… showmanship, a dragon’s flower & curious composite creatures …
A History of Magic achieves the very difficult balancing act of displaying an intriguing collection of historical artefacts alongside JK Rowling‘s notes, sketches and illustrators’ works from the books. It is incredibly difficult to present a modern, imaginary world alongside objects from a time when magic was an accepted truth. The fun and knowing humour of the former can clash horridly against the simple sincerity of the latter. I am full of admiration for the lead curator, Julian Harrison, in achieving such a thoughtful exhibition. There is so much to see here that I have chosen three of my absolute favourites to highlight.
First of all, I cannot ignore – and neither can you – the amazing Ripley Scroll (detail above) which is worth the admission fee alone. It takes its name from George Ripley, an 15th century alchemist and is an astoundingly beautiful piece of showmanship – surely the 6m long scroll was not designed to be displayed in its entirely but rather unfurled slowly before some marvelling initiate? The fantastical detail and mysterious verses are a delight. There is no clear evidence that George actually designed the scroll but it is named after him because the work includes verse associated with the alchemist. There are actually about 23 copies in existence – all variations on a lost 15th century original.
The second highlight for me was this magnificently doom laden portrait of the black Dragon Arum (Dracunculus vulgaris) from Robert John Thornton‘s The Temple of Flora, 1799 – 1807. This Flora is the third part of a larger work entitled: New illustration of the sexual system of Carolus von Linnaeus and the accompanying text is rather passionate and hot under the collar about this wonderful plant. It includes lines from Frances Arabella Rowden‘s A Poetical introduction to the study of botany : “So Vice allures with Virtue’s pleasing song, / And Charms her victims with a Siren’s tongue.” Thornton attempted to produce the most impressive botanical book ever; unfortunately lack of buyers meant the whole thing nearly bankrupted him.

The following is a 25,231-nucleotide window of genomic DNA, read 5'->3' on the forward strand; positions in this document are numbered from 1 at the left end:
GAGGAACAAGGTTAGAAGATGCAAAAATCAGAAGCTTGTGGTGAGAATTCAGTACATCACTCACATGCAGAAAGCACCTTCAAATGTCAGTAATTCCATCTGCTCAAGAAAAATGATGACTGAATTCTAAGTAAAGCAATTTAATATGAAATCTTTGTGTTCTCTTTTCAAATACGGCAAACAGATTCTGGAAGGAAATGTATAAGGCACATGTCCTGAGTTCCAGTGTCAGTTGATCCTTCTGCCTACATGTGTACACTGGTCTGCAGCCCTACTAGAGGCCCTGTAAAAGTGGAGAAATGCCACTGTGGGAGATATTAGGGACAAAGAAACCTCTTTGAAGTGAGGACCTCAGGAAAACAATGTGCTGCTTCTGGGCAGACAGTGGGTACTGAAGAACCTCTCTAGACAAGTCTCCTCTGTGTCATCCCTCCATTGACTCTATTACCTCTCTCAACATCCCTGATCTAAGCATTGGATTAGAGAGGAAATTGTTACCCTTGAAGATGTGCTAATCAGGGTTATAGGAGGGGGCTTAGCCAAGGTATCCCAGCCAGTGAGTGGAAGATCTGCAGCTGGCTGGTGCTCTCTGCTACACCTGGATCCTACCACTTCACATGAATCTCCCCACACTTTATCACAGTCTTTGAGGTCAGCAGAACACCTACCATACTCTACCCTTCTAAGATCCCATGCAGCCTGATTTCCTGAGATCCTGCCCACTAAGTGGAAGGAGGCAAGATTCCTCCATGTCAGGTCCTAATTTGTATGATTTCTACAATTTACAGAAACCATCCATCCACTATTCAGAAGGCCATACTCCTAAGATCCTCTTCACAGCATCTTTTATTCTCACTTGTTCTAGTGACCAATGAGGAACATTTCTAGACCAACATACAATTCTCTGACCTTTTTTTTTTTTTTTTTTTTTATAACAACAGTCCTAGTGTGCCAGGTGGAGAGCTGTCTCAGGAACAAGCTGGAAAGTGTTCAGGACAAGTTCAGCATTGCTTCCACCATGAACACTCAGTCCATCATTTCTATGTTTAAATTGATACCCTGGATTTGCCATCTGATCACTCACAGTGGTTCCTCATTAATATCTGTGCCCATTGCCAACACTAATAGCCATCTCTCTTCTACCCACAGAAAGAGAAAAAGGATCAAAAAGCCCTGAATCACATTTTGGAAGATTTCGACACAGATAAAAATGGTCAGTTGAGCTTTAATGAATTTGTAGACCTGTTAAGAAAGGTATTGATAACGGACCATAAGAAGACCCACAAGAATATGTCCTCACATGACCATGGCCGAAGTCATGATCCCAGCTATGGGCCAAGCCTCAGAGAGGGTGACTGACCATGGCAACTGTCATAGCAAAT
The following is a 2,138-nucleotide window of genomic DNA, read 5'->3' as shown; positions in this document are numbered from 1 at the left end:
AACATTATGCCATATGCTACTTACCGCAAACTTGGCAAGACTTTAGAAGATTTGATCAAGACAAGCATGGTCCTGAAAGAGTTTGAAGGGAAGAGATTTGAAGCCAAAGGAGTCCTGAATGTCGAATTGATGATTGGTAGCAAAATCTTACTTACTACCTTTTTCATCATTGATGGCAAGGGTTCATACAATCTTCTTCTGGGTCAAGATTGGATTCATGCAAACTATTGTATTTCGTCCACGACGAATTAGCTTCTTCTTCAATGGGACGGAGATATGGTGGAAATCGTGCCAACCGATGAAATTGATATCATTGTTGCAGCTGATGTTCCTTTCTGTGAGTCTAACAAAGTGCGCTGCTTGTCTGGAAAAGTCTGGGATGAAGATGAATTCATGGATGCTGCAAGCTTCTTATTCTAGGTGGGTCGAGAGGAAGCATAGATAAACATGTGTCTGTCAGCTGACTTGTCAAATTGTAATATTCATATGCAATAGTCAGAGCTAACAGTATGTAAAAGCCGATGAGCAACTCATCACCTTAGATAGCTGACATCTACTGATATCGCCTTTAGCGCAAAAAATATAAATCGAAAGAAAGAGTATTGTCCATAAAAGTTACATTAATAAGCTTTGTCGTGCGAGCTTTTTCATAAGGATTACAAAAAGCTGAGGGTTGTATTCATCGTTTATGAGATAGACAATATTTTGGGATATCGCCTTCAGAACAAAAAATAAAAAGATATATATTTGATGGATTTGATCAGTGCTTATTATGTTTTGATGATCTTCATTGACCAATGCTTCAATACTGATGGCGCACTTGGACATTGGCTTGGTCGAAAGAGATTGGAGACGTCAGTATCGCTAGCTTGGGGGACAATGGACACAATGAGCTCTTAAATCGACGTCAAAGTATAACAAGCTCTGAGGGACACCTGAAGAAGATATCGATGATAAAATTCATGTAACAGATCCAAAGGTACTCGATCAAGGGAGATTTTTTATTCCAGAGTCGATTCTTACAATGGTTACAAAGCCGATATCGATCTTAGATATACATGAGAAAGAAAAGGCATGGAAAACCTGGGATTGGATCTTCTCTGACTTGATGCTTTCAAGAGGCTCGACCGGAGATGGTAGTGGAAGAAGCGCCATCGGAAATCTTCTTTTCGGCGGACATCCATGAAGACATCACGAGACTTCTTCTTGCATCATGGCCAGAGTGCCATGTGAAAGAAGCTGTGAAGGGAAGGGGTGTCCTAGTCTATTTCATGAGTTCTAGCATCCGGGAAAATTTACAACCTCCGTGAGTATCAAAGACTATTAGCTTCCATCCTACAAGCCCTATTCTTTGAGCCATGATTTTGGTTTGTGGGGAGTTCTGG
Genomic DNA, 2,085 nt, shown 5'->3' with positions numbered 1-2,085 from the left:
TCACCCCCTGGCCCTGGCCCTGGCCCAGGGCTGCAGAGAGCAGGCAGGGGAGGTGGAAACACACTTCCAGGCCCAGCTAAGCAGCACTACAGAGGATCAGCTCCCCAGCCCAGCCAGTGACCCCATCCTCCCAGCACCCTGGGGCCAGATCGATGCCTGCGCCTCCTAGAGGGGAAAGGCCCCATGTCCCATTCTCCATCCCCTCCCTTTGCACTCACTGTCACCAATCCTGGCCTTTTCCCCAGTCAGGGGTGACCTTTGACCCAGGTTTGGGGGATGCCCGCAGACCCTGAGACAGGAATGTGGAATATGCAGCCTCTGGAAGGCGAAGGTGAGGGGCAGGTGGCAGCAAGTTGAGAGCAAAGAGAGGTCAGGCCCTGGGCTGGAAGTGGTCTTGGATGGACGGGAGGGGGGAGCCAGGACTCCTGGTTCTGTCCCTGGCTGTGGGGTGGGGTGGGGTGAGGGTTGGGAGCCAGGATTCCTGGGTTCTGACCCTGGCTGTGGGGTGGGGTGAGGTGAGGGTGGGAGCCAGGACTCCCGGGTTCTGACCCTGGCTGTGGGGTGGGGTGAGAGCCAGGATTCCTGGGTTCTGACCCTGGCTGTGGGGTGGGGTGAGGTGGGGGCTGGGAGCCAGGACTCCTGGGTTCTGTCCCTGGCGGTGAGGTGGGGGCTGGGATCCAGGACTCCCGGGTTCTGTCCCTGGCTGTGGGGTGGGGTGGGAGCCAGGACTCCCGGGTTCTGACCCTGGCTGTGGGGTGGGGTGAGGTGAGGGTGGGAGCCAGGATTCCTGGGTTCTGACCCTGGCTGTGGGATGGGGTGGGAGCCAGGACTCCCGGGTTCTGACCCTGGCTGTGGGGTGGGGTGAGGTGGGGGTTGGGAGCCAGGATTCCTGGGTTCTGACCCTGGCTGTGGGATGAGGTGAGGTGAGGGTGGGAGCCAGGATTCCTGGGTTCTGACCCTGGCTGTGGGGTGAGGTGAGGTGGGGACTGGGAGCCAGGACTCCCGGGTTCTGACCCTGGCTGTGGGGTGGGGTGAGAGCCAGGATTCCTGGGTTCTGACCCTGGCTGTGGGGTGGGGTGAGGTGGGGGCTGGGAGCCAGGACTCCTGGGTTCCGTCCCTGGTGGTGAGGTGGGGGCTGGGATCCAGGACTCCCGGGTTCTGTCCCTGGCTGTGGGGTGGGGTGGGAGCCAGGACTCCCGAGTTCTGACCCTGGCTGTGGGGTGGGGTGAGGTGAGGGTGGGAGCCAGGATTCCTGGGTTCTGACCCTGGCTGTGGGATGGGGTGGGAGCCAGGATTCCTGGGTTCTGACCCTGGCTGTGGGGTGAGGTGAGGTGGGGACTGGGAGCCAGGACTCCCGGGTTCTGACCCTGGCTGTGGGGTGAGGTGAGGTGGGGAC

But my absolute favourite in the exhibition is something much more personal and delightful which could very easily be missed because it is next to the show stopping dried Mermaid (actually a pairing of a monkey and a fish).
The object is a “Game Book“. It’s a C17th game of consequences where a series of flaps overlay a wonderful collection of mythical and real beasts: siren, manticore, lion, etc. to create composite creatures. With its wobbly handwriting and charming illustrations, the curators suggest it was made as a love token. One of the drawings is of a smart gentleman wearing a large ruff with cloak thrown over one shoulder – it would please me very much if this was a self portrait designed to woo his admiring lover …
The show is a delight and I would suggest a couple of hours to look round and negotiate the crowded rooms.
Harry Potter: A History of Magic at The British Library runs until 28 February 2018. Alas – all the tickets have now been sold. It will re-open in New York in October 2018.
To get a flavour of the exhibition you can always buy the official book of the exhibition from the British Library shop – informative and with good illustrations. Harry Potter: A History of Magic £25.00 (reduced from £30). Bloomsbury Publishing. Hardback. October 2017. Also available as an ebook. There’s also a BBC documentary about the exhibition that you can buy on DVD. For further details check out the Pottermore website.